UPDATE: I first read this book about 6 1/2 years ago and just re-read it as part of a "nostalgic reader" challenge for this month. It was definitely worth a second time through.
The horrors of the concentration camp were just as real as they were the first time I read it. Even though the particular details of the story are fictional, the message is so real and so relevant, no matter how many times I read it -- seeing my life and whatever I can accomplish can be an act of worship toward my Creator in even the most horrid of circumstances. This author allowed that lesson to shine through in brilliant fashion!
The Butterfly and the Violin by Kristy Cambron is a story that I found emotionally gripping -- not in the tears streaming down my face kind of way, but in a way that touched me deeply nonetheless. Kristy writes with vivid detail that allows you to see and feel the horrors of the concentration camp, while at the same time sharing glimmers of hope in worshiping God in the midst of the suffering.
The two points of view in the story, years and worlds apart -- yet drawn together over time and distance -- fit together to tell a beautiful story. Wondering how all the people and pieces match up keeps the story moving at a very compelling pace through the very last chapters where it all comes together.
I was intrigued to learn more of the personal history of the holocaust and the part that music and art played in those times. An inspiring theme throughout the story is best expressed in the author's own words in her note at the end of the book: "Even in the most evil of circumstances, the art of human expression was so powerful that it couldn't be overshadowed, not even by death. . . It's about worship through God's creation -- our lives."
Thanks to BookLook Bloggers for providing a digital copy of The Butterfly and the Violin in exchange for my honest review.
About the Book
And then came war . . .
Today. Sera James spends most of her time arranging auctions for the art world’s elite clientele. When her search to uncover an original portrait of an unknown Holocaust victim leads her to William Hanover III, they learn that this painting is much more than it seems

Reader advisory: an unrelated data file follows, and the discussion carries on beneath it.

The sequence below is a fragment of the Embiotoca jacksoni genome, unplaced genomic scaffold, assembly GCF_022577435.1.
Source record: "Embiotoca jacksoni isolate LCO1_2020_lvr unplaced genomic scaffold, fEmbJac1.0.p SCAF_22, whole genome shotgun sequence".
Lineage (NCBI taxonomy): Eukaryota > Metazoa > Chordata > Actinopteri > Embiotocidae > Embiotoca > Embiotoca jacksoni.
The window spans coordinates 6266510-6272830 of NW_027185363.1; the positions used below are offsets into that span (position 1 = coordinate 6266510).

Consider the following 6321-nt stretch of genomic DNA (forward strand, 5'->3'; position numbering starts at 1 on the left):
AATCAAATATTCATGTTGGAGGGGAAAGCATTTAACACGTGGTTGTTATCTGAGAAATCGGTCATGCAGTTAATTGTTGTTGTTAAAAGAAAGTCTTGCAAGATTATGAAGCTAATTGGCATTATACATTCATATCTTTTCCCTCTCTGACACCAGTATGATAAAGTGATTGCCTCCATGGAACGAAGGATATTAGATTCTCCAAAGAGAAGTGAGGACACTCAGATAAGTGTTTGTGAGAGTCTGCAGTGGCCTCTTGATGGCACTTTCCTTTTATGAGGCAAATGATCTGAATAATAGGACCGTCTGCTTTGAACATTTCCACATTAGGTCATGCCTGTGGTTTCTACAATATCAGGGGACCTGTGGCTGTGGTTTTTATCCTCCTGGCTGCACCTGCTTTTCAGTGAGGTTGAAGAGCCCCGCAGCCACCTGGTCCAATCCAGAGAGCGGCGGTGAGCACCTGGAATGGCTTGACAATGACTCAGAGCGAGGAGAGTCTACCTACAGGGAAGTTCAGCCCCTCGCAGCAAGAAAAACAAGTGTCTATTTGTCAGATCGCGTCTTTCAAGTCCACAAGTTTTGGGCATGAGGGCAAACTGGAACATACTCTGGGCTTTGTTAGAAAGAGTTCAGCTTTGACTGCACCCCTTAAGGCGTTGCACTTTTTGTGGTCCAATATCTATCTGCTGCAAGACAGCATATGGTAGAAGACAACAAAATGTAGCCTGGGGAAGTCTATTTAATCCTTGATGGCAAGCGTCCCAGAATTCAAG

Vienna, 1942. Adele Von Bron has always known what was expected of her. As a prodigy of Vienna’s vast musical heritage, this concert violinist intends to carry on her family's tradition and play with the Vienna Philharmonic. But when the Nazis learn that she helped smuggle Jews out of the city, Adele is taken from her promising future and thrust into the horrifying world of Auschwitz.
The veil of innocence is lifted to expose a shuddering presence of evil, and Adele realizes that her God-given gift is her only advantage; she must play. Becoming a member of the Women’s Orchestra of Auschwitz, she fights for survival. Adele’s barbed-wire walls begin to kill her hope as the months drag into nearly two years in the camp. With surprising courage against the backdrop of murder and despair, Adele finally confronts a question that has been tugging at her heart: Even in the midst of evil, can she find hope in worshipping God with her gift?
As Sera and William learn more about the subject of the mysterious portrait—Adele—they are reminded that whatever horrors one might face, God’s faithfulness never falters.
About the Author
Kristy Cambron has been fascinated with WWII since hearing her grandfather’s stories. She holds an Art History degree from Indiana University and has 15 years industry experience as a corporate learning facilitator and communications consultant. Kristy writes WWII and Regency fiction. She makes her home in Indiana with her husband and three football-loving sons.
Website: www.kristycambron.com Twitter: @KCambronAuthor Facebook: Kristy-L-Cambron-Author